On the 14th October, 1871, the following order was made:

“ This cause coming on to be heard upon the summons, complaint and' affidavit of plaintiffs, and the answer and replication, and being heard, the Court doth declare that the petitioner and defendants are entitled as set forth in the complaint. The Court doth further declare that actual partition cannot be made without serious injury to the parties. It is therefore ordered and decreed that the Clerk of this Court be appointed commissioner to sell the lands mentioned in the complaint. * * * One-half cash, balance on twelve months’ credit, and retain title until purchase money is paid.

“ Cause continued to try issues made up by answer and replication.

“ Approved. J. C. C.”

Pursuant to this order, the commissioner sold the lands on February 3, 1872, the report of sale stating, “a part of the parties interested, to-wit, J. W. Lancaster, R. P. Wahab, Peter P. Spencer, and N. Beckwith, guardian of Annie E. Wynne, being present.” The sale was confirmed, *72the order of confirmation stating “ that all the plaintiffs, and the defendant P. P. Spencer, were present and assented to the bids as full and sufficient consideration and proceeding to a distribution of the proceeds, it further decreed: “ On the hearing of the issues made by the pleadings, it is adjudged that the original distributive share of John W. Spencer be paid to Henry S. Gibbs.” Acting under this authority the Clerk, or Commissioner, paid the share of John W. Spencer to Mr. Beckwith, the attorney for Gibbs.

The plaintiffs in the present action introduced evidence tending to show, that the order of sale in the case of Lancaster v. Spencer was made by and in the handwriting of S. R. Sadler, Clerk, &c., and there was no entry upon the Civil Issue Docket of Hyde County from Spring Term, 1871, to Fall Term, 1872, of the case of J. W. Lancaster and others v. Spencer and others They also offered the docket marked “ Civil Issue Docket,” and the case did not appear therein. The plaintiffs, upon these facts, asked the Judge to charge the jury, that if they believed the evidence the plaintiffs were entitled to recover; which request was refused, and the plaintiffs excepted.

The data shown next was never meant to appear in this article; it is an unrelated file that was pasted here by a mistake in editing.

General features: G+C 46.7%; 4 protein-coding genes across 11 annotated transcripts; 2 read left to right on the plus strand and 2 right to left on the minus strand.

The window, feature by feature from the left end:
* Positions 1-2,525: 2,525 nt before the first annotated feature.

His Honor intimated that he would charge the jury that, upon the evidence introduced, the plaintiffs were not entitled to recover.

In submission to this intimation the plaintiffs submitted to a nonsuit, and appealed.

Messrs. J. H. Small and W. B. Rodman, Jr., for the plaintiffs.

Mr. Charles F. Warren, for the defendants.

Avery, J.

(after stating the case). We concur with his Honor in the opinion that the plaintiffs were not entitled to recover, in any view of the testimony offered and the facts admitted, and the timely intimation given by him was calculated to expedite the transaction of business, without peril *73to the rights of the parties. The plaintiffs contend in this •Court:

1. That the decree in the special proceeding was void and must be treated as a nullity for the reason that article 4, section 17, of the Constitution of North Carolina, then required that “all issues of facts joined before them” (referring to the Clerks of Superior Courts) “shall be transferred to the Superior Courts for trial, and appeals shall be to the Superior Courts from their judgments in all matters of law,” and that, therefore, a final judgment rendered by the Clerk, without docketing the cause and awaiting the verdict upon the issues framed, was made, when by law the case was not pending before him and within his jurisdiction.